Solution #: Guest Columns and New Bloggers – we’re going to try an experiment. I’m making an open call to all of you to become a blogger and write a post on any topic you’d like. Here’s how it will work. If you’re interested, send me an email ([email protected]) and I’ll send you some simple guidelines. Write the post, send it to me via email. I may or may not give you feedback, then I’ll post it. If I feel the post in anyway flagrantly violates our rules it will be totally at my discretion to not run it, but I’ll let you know why and give you an opportunity to change it if necessary. Note, I have a family, a job, and a life so at the moment this will be a temporary experiment to see if this can be done without becoming a big time sink for me personally.
My guess is that some of you will want to write a post(s) on a single topic that you care passionately about and feel your view is under-represented, my hope though is that some of you find that you enjoy writing these and begin contributing on a variety of topics. For me, the ideal Village14 is not just an on-going food fight about the one big issue of today, but rather a constant stream of posts on different topics – some serious, some whimsical, some personal observations, some new-sy and covering all aspects of things going on in Newton – politics, events, arts, sports, opinion, etc. If you find yourself contributing Guest posts regularly and would like to do more, let us know and we can consider making you one of the regular bloggers that has the keys to the machine and can post whenever you like.
Solution #2 – Candidate Columns – We’ll also be inviting all candidates running for office in the upcoming election to submit a Candidate Guest Column. We plan to post these in a steady stream from now through the election.
Problem: Nasty and unpleasant – Lots of people stay away from Village14 because they say that they find the tone of much of it very “unpleasant” , “cruel”, “vicious” i.e. a “cesspool”. Many more folks read Village14 regularly but never comment in fear of being caught in unpleasant cross-fire. I think some of this criticism is overblown since the majority of comments on V14 are quite benign. When tempers do rise on hot button issues the comments can occasionally get quite nasty. That’s a much harder problem with no simple answers because it involves everyone who comments here. We do occasionally pull specific comments if we feel they cross a line. That process of policing comments can never solve the more general issue of incivility though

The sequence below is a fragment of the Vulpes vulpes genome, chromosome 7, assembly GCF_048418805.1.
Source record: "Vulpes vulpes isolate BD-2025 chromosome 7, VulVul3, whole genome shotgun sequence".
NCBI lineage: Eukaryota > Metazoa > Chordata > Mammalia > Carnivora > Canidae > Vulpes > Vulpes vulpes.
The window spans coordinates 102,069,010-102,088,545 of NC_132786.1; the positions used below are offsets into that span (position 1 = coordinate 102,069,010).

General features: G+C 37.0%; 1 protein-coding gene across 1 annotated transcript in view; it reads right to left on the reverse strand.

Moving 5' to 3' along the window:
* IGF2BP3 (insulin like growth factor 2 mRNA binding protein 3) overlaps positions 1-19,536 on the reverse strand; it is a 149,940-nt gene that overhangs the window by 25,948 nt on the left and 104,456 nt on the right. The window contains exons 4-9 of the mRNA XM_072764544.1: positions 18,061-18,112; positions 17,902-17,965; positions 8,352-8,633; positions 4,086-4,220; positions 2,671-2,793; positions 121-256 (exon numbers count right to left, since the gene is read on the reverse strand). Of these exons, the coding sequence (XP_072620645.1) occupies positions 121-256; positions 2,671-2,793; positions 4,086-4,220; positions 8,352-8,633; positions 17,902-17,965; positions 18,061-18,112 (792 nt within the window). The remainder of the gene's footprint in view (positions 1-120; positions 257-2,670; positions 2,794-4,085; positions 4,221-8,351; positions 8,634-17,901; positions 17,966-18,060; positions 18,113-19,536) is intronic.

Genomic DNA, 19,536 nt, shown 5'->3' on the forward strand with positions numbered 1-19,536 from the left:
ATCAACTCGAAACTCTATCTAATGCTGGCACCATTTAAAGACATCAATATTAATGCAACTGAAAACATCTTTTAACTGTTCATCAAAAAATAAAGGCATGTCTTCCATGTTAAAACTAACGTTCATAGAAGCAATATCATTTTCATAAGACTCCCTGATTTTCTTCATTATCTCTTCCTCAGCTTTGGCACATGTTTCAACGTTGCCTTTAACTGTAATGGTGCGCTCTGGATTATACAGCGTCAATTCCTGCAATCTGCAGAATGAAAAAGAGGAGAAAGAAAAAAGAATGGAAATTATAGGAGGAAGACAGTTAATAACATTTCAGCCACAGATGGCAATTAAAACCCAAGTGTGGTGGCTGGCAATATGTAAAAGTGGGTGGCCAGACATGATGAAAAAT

Solution: Self-policing, self-restraing and occasional enforcement of ‘the rules’ – Most of the answers for this come from y’all. Yes, we have ‘rules’ but perhaps more important are the “guidelines’. Please read them and try to abide by them. The gist of all of this is to try to avoid the most common pitfall of on-line discourse – de-personalization.
Imagine a friend invited you to their house for a curious kind of event. They were inviting a dozen people to their living room, a few of who you knew, and the rest you don’t. Everyone was invited to talk about the issues of the day, some of which can be quite contentious. Inevitably someone will say something with which you disagree, perhaps strenuously disagree. In that context, you’d voice your disagreement but work very hard not to insult the person who expressed it. (If not, you’re not coming to my house ;-). That’s what we should all be aiming for on Village 14.
A great rule of thumb that someone quoted me from a Greer Tan Swiston hosted on-line neighborhood group was “don’t use the word ‘you'” in a comment. When writing a comment, as soon as those three letters appear on your screen – stop!, take a deep breath and try to rephrase whatever you’re writing in a less personal way. Focus on what was said, rather than the person who said it.
Your ideas – What are your ideas of other ways that Village14 could be improved working within the meager resources that we have? Discuss.